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Issue no: 1174/192

• AUGUST 6 - 8, 2019



In this week’s issue... Weekly Entrepreneurial News @entrepreneur.ge NEWS PAGE 2

WHO Report 2019: Smoking Kills 11,400 Georgians a Year NEWS PAGE 2

ADB Approves Loan for New Kvesheti-Kobi Road, Residents Oppose




We talk to the team behind the #SpendYourSummerInGeorgia campaign

Minister of Economy Meets with Saudis



Georgian GDP Growth Reaches 5% in June BY SAMANTHA GUTHRIE



his week, the National Statistics Office of Georgia (GeoStat) released their Rapid Estimates of Economic Growth report for June 2019. The preliminary figures show the country’s GDP growth reached 5% year-on-year. In the first six months of 2019, growth averaged 4.9% year-on-year, so the increase is small, but notable. The effects of Russia’s ban on direct flights to Georgia, which went into effect on July 8, are not likely to be seen until next month. The main sectors driving the growth are manufacturing, real estate, renting and business activity, construction, trade, transportation, and hotels and restaurants. On the other hand, the financial intermediation sector saw a drop in growth. The construction sector was up for the first time in several months. Analysis by CBW attributed the change to “the waning negative effect of

Georgian Railway Reacts to Employees’ Decision to Strike On Georgian Copyright BUSINESS PAGE 10

Image Source: National Bank of Georgia

the finalization of [British Petroleum’s South Caucasus Pipeline expansion] project and increased public infrastructure investments.” Also noted in the Rapid Estimates report, Georgian exports are up 11.5% in the first six months of 2019, reaching $1.78 billion, complementing a 4.9% drop in imports to $4.2 billion. In terms of private business growth, 3,893 new enterprises were registered in June, down 2% year-on-year. The state budget saw a small surplus in June of $7.5 million, mainly attributable to an increase in tax revenues. The Value Added Tax (VAT) payers’ turnover used in rapid estimates of economic growth reached $2.3 million – a 14.5% jump year-on-year. Government spending in June, at $264.4 million, was just over the six-month average for 2019 of $261.5 million. The whole country is carefully watching the economic and fiscal situation as the Lari continues to devaluate against the dollar – a potential crisis in a country where, despite laws in place to help mitigate the risk, many people have loans or other regular payments in US Dollars, but receive their salary in Georgian Lari. Continued on page 3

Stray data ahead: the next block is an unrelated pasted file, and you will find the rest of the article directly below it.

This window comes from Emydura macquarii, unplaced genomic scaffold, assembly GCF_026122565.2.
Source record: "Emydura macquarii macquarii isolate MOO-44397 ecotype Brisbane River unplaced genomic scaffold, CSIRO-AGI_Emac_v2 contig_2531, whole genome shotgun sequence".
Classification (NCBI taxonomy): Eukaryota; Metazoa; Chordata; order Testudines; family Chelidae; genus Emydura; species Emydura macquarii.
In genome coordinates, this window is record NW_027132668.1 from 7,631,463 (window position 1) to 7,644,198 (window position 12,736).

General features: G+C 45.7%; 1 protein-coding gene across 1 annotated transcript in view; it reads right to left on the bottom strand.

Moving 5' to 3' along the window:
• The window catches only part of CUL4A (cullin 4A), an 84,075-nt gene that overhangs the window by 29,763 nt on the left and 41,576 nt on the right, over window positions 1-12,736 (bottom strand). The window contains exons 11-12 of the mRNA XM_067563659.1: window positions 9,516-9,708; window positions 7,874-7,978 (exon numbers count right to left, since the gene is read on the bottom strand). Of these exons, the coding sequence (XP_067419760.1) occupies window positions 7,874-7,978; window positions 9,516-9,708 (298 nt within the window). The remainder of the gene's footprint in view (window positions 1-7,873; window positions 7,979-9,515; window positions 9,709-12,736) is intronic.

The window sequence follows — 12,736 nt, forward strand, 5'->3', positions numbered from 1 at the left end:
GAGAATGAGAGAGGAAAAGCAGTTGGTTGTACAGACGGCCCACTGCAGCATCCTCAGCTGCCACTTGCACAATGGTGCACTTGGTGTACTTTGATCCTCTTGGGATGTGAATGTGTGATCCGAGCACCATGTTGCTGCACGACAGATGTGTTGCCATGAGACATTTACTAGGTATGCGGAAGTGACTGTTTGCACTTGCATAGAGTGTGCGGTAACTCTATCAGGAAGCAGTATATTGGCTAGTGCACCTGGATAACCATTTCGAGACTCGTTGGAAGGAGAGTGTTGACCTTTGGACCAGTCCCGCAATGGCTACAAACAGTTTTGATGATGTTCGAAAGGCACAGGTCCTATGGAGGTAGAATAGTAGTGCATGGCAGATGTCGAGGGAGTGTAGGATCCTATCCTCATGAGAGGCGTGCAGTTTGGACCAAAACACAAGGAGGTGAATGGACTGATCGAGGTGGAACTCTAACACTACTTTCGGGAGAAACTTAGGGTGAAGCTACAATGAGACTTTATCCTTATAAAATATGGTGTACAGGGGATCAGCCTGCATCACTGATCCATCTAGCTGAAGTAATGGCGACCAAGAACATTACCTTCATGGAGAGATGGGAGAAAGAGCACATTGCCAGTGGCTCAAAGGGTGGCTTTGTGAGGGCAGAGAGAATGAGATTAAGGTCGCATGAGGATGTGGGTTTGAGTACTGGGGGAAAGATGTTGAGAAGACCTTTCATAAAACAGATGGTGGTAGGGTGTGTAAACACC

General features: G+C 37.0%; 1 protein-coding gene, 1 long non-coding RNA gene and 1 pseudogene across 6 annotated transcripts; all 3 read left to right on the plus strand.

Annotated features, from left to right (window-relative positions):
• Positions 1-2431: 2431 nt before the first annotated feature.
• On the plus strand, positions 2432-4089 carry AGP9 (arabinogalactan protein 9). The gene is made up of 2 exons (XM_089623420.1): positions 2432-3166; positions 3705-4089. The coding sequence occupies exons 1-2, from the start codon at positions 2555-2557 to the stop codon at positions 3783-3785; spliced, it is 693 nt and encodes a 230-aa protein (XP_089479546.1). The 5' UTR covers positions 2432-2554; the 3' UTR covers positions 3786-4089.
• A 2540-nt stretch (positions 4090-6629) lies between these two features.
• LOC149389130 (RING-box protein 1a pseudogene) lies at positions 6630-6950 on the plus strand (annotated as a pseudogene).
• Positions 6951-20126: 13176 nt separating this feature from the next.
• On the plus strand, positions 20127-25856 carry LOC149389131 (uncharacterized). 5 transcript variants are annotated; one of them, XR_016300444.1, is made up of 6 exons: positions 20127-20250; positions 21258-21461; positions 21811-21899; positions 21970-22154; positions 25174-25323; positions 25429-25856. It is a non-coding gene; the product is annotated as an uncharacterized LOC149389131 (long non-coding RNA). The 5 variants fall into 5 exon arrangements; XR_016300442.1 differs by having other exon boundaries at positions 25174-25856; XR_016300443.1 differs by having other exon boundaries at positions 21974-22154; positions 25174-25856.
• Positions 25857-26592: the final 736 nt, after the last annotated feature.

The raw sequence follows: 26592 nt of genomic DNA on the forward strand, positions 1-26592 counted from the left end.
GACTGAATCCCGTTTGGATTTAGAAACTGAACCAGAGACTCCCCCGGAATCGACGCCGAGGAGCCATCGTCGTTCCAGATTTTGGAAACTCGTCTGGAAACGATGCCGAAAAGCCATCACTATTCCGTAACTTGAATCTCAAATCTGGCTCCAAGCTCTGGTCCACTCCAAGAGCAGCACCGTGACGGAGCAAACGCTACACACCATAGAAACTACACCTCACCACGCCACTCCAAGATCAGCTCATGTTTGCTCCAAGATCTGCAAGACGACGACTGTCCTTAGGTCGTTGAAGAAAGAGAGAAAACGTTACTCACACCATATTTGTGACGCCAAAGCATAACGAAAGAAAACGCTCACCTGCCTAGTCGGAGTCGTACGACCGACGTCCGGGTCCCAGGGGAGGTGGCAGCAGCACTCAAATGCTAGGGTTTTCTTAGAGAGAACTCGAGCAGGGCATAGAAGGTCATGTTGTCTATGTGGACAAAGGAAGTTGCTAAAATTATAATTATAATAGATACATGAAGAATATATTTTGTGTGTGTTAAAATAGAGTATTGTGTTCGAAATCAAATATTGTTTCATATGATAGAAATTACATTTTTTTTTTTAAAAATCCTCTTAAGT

Fostering the Growing Environmental Awareness of the Youth! SOCIETY PAGE 11 Prepared for Georgia Today Business by

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AUGUST 6 - 8, 2019

WHO Report 2019: Smoking Kills 11,400 Georgians a Year @entrepreneur.ge Gamarjoba! I’m the Editor-in-Chief of the Georgian edition of Entrepreneur magazine and I’m here to share the top weekly Entrepreneurial news with you: Biodynamic agriculture is a method that produces biologically clean products. The global demand for it is growing by the year and Georgia is no exception in this tendency, seen in the Naturpuri store which opened in Tbilisi. Founder Luka Tsulaia, who has been running biodynamic agriculture company Pona for the last four years, produces over 70 products. To popularize Pona’s products, Tsulaia opened Naturpuri to make biologically clean products more affordable for customers. The goal is to promote the importance and necessity of healthy nutrition. He also plans to create a shop-café space so consumers can taste the healthy production on location. Live-teaching platform ‘Namqy’ was created in Georgia by three friends, Luka Bakradze (financial analyst/advisor), Zaza Sichinava (business analyst) and Giorgi Kenchuashvili (Digital Marketing Specialist). Their aim was to create a platform where trainers would be able to share their knowledge in Georgia and worldwide, and listeners would be able to acquire information in an easy, comfortable way. ‘Namqy’ helps trainers video stream their sessions, making it flexible for both trainers and listeners. The platform breaks down geographical barriers through internet technology, meaning physical location is no longer an obstacle for those who want to teach or learn. Auto Element is a new mobile app offering a new, flexible and innovative service to automobile owners- connecting stores selling automobile parts and drivers, direct, without the need for mediators. Creators Murad Bartishvili and Biktor Saldadze came up with the idea after a time-consuming issue they had trying to find an automobile part. Auto Element allows drivers to connect directly to a store that sells parts for their model of car, live. Just a month after the presentation of the app, the number of automobile parts stores registered is over 200 and application downloads count 1,772. Follow the Entrepreneur Georgia Instagram page to get the latest updates from Georgian Entrepreneurs. For doing business with Georgian Entrepreneurs, write us on business@entrepreneur.ge